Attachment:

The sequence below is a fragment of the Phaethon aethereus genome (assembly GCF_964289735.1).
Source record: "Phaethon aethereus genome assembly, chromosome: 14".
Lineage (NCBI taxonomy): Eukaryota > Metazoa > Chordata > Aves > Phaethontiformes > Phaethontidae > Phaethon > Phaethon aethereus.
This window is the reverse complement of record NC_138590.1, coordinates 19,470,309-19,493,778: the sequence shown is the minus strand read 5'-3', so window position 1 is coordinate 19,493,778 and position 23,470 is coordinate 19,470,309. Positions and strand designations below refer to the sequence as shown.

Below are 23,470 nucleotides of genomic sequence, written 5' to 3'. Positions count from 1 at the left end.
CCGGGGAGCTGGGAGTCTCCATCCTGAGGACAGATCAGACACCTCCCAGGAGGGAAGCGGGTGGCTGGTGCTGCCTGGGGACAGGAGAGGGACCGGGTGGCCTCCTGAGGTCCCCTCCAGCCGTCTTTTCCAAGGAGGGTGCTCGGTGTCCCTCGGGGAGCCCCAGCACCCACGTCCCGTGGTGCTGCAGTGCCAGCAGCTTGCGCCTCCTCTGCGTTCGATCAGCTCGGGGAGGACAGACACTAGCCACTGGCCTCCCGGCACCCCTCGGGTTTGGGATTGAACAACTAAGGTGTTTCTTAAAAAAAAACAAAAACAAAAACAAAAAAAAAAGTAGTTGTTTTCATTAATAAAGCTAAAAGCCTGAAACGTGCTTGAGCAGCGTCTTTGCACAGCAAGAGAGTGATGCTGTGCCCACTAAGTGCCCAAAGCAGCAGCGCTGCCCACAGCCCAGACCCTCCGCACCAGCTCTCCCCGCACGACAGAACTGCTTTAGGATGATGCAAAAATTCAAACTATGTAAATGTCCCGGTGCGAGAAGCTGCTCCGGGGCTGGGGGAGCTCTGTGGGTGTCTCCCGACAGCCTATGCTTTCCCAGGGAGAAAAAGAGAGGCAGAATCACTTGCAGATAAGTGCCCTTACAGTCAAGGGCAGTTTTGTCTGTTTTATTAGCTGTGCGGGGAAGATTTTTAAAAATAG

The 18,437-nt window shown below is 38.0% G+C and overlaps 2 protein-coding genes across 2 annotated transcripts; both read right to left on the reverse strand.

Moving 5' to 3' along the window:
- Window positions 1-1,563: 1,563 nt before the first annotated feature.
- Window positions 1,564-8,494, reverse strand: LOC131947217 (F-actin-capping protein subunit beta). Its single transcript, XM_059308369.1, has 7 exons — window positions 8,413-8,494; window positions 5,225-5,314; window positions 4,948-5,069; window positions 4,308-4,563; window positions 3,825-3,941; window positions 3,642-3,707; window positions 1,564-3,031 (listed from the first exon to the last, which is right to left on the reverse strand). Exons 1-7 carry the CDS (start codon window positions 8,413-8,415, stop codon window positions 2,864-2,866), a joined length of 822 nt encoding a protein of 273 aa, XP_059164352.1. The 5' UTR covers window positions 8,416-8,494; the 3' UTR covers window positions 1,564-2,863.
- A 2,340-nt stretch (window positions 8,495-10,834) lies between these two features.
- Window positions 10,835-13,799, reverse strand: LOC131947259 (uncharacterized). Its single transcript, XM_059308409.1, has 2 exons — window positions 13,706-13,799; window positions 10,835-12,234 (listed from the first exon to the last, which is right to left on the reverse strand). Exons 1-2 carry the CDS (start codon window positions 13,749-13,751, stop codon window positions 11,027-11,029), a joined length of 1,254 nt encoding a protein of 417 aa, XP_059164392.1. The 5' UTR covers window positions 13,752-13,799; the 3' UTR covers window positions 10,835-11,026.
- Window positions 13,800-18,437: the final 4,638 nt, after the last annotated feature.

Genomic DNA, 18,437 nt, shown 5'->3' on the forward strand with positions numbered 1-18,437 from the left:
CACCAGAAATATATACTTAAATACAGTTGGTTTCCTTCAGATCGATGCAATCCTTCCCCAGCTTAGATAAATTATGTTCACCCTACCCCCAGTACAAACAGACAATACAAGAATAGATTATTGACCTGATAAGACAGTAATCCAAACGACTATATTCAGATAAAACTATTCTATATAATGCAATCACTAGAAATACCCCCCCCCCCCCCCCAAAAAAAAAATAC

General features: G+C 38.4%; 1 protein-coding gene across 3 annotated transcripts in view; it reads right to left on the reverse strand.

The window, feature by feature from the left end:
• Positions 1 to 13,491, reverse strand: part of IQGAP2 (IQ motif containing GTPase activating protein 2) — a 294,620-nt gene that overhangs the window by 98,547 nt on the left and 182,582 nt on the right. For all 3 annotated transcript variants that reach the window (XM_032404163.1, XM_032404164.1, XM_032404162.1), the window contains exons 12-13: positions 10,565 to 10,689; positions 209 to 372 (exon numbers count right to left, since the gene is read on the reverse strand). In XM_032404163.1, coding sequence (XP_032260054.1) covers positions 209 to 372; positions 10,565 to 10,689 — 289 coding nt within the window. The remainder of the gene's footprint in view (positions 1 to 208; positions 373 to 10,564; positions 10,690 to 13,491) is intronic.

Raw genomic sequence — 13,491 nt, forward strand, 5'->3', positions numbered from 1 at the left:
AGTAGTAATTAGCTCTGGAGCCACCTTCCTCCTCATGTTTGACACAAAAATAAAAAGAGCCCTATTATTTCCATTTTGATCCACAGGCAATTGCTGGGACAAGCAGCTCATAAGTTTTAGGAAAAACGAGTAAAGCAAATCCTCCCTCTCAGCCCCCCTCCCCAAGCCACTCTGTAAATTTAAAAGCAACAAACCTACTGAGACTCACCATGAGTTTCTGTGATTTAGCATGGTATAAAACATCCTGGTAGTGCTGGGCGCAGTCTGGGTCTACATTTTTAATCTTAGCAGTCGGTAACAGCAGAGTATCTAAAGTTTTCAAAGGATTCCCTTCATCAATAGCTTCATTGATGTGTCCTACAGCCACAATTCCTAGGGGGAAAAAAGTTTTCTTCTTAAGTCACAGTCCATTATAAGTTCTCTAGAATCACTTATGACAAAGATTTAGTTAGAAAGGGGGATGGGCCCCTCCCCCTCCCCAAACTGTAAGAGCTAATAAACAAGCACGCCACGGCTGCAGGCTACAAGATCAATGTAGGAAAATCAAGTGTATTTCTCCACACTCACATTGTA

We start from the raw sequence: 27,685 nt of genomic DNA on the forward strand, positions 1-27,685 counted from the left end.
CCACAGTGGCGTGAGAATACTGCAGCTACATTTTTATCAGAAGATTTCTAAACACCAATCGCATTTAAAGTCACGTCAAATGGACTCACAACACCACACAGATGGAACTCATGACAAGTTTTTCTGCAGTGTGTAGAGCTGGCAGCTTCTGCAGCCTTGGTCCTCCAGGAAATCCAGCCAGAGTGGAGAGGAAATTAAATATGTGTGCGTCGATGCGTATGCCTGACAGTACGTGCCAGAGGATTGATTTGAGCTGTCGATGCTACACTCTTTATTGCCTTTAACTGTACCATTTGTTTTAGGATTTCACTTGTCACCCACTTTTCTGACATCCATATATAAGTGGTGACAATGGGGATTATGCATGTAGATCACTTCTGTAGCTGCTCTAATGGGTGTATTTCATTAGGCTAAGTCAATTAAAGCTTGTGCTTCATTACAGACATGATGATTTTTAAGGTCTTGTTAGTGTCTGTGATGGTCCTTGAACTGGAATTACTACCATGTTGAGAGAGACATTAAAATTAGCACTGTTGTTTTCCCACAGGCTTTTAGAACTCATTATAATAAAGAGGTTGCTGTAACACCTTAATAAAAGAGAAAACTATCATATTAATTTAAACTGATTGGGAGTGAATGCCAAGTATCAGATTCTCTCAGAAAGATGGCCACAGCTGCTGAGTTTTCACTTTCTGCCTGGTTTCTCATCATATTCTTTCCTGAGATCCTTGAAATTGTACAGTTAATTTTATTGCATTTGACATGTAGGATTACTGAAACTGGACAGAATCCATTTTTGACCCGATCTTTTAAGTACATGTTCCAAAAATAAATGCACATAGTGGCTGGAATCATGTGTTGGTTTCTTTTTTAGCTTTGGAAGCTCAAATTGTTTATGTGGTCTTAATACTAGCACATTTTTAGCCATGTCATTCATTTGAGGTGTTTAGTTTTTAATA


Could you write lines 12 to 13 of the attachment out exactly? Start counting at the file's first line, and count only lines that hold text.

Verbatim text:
- Window positions 10,835-13,799, reverse strand: LOC131947259 (uncharacterized). Its single transcript, XM_059308409.1, has 2 exons — window positions 13,706-13,799; window positions 10,835-12,234 (listed from the first exon to the last, which is right to left on the reverse strand). Exons 1-2 carry the CDS (start codon window positions 13,749-13,751, stop codon window positions 11,027-11,029), a joined length of 1,254 nt encoding a protein of 417 aa, XP_059164392.1. The 5' UTR covers window positions 13,752-13,799; the 3' UTR covers window positions 10,835-11,026.
- Window positions 13,800-18,437: the final 4,638 nt, after the last annotated feature.